Thoughts on Theses: Catherine Lowdon
Issue   |   Tue, 04/25/2017 - 22:45

Catherine Lowdon is an English and art history major. Her thesis examines the architecture of Amherst College and other NESCAC and Ivy League colleges. Her advisor is Nicola Courtright, professor of art history and architectural studies department chair.

Q: What is your thesis about?
[The idea for my thesis] started with an interterm course I took with Blair Kamin, who is an architecture critic at The Chicago Tribune. He actually was creating a book, cataloguing [and] going into an architectural analysis about the Amherst College campus. Students got to help him put different pieces of that book together. My group was looking at different old frat houses and that piqued my interest in Amherst College architecture. Then, going further, I was thinking, “Okay, what do I want to say about Amherst College architecture?”

I started looking at the early college buildings [like] College Row (Johnson Chapel and North and South Dormitories) and then the Octagon and Morgan Library … I saw initially [that] there was this change from austere architecture, [which you see with] North and South, to this more specified ... architecture. I was wondering why that happened … [So I’m] basically looking at different ways and how walls shaped certain ideals, but in turn also shape people.

Q: Can you elaborate more on the architectural shift?
South is the original building, and then North came right after, and then Johnson Chapel. But then if you look at the Octagon and Morgan Library, you see that they are very different. The question is what was going on there.
Initially, I was looking on an even grander scope of how the college campus move[d] from [College] Row to the Quad. Why did it turn from [a] community-centered, outward-focused landscape to [a] more inward-facing quad?
But then [I] got caught up in the initial buildings and that shift between austere college row — North and South — and these grander buildings. I think something that people don’t know a lot about is that if you take a look at Williston and look on the side, there is a change [in the brick]. There used to be this big tower, but they took it down.

Q: How did the process work? What kind of research did you do?
I spent a lot of time first semester in Archives and Special Collections, just looking at things like the initial accountants’ book of the college. You can see [that] they actually spent money on an architect for Johnson Chapel, whereas there is no sort of indication of an architect for North or South. Seeing what they spent money on is really interesting, and you can see specific types of materials they used and you can get the sense of how they are allocating the initial funds.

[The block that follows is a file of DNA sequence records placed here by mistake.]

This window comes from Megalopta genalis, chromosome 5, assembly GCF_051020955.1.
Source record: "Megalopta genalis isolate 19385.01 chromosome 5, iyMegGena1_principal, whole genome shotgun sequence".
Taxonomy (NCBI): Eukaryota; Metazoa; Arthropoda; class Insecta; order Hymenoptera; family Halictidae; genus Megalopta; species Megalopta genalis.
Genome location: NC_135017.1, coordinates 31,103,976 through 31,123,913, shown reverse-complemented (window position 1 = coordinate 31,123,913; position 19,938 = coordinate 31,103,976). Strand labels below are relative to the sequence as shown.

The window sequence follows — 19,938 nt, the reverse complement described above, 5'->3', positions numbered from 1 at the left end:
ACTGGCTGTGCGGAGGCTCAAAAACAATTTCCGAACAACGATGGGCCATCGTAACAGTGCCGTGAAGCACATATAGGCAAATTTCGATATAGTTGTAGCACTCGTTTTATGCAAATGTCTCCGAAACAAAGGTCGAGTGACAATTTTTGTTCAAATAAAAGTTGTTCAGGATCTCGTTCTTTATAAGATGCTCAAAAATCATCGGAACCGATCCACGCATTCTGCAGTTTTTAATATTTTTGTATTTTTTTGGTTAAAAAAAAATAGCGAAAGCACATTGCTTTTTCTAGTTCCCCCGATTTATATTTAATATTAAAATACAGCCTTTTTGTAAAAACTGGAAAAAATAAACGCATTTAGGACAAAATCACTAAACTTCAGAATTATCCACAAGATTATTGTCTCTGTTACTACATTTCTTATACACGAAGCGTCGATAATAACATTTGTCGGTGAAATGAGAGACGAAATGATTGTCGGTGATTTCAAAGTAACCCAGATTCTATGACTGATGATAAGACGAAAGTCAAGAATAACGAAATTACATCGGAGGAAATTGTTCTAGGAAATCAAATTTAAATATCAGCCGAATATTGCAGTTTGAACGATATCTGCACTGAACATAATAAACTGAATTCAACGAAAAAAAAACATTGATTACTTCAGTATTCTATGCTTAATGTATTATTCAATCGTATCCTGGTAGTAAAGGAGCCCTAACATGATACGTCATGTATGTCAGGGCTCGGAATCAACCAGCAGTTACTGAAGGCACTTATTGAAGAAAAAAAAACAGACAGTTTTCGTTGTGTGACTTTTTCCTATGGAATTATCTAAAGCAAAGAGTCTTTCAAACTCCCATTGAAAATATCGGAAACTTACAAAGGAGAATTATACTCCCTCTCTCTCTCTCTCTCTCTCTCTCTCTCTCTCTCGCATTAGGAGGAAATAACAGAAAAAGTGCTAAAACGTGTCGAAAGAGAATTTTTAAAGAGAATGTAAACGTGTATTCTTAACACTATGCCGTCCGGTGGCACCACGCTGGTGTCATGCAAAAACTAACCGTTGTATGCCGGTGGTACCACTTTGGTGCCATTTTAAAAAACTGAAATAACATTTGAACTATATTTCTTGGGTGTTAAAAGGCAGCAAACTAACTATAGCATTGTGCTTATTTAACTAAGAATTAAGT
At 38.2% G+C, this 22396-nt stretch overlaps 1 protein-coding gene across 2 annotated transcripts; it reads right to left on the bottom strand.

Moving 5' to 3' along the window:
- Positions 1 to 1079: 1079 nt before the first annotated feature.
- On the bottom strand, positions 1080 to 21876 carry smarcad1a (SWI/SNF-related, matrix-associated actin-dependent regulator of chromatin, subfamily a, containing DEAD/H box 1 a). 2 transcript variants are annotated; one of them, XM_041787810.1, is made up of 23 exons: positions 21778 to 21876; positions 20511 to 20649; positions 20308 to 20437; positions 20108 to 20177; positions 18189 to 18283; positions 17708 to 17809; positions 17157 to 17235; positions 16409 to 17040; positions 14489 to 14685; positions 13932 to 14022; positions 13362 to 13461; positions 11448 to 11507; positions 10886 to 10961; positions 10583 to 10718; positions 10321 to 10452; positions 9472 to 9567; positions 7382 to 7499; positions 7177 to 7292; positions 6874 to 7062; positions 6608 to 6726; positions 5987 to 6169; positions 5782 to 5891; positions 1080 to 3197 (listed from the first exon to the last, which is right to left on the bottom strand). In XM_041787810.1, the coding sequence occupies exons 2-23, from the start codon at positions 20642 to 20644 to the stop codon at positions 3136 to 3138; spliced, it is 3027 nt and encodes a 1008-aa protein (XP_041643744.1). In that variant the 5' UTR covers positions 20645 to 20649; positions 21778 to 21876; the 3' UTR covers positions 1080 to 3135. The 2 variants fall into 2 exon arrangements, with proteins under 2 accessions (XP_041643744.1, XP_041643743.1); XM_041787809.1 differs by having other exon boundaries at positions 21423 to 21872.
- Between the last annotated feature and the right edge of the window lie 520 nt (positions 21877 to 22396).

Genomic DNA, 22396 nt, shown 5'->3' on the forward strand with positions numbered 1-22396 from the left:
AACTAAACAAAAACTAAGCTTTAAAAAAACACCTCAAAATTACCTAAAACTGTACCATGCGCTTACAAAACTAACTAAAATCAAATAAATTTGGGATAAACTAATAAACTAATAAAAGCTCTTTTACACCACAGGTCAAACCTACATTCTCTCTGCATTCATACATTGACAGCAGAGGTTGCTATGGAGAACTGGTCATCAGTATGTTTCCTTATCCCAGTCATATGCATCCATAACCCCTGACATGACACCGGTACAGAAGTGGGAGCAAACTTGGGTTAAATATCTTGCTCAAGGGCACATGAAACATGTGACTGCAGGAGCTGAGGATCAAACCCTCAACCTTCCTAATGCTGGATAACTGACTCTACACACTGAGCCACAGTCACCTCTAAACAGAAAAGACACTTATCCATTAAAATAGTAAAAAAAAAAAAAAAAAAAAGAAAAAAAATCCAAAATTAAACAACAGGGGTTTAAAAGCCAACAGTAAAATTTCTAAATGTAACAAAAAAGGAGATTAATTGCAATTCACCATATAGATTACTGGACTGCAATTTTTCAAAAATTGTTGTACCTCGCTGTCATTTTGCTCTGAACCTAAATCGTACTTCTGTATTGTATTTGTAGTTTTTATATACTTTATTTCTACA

Also, looking at other resources, like the initial college catalogs, they actually indicated where students lived. You could say, “this dorm [was] for sophomores [or for] seniors.” Or they would even mention when people were living in town.

Q: What did you do second semester?
Second semester, I did more writing. I think what really sharpened my argument was looking at other colleges. I was noticing the shift here at Amherst, but it wasn’t until I started looking at other colleges where the founders of Amherst were from, or [where] they went originally — Harvard, Dartmouth, Williams and Yale — and seeing how our campus compared to theirs.

Q: Why do you think your thesis is important?
I think my thesis is important because a lot of historians have discussed the history of Amherst College and a lot of architectural critics have cataloged the buildings, but they haven’t really brought the two together to combine the ideology and architecture. I think that I come in at the juncture of the two subjects.

Q: Do you have any advice for people writing theses?
Be really diligent about a schedule. Holding yourself accountable for each deadline is probably the best [advice] I can give.

Q: Anything else you would like to add?
There was this one architectural critic. I think it was Thomas Gaines, and he placed the Amherst College campus in his chapter labeled “mistakes.” ... [But] I think the Amherst College campus is beautiful.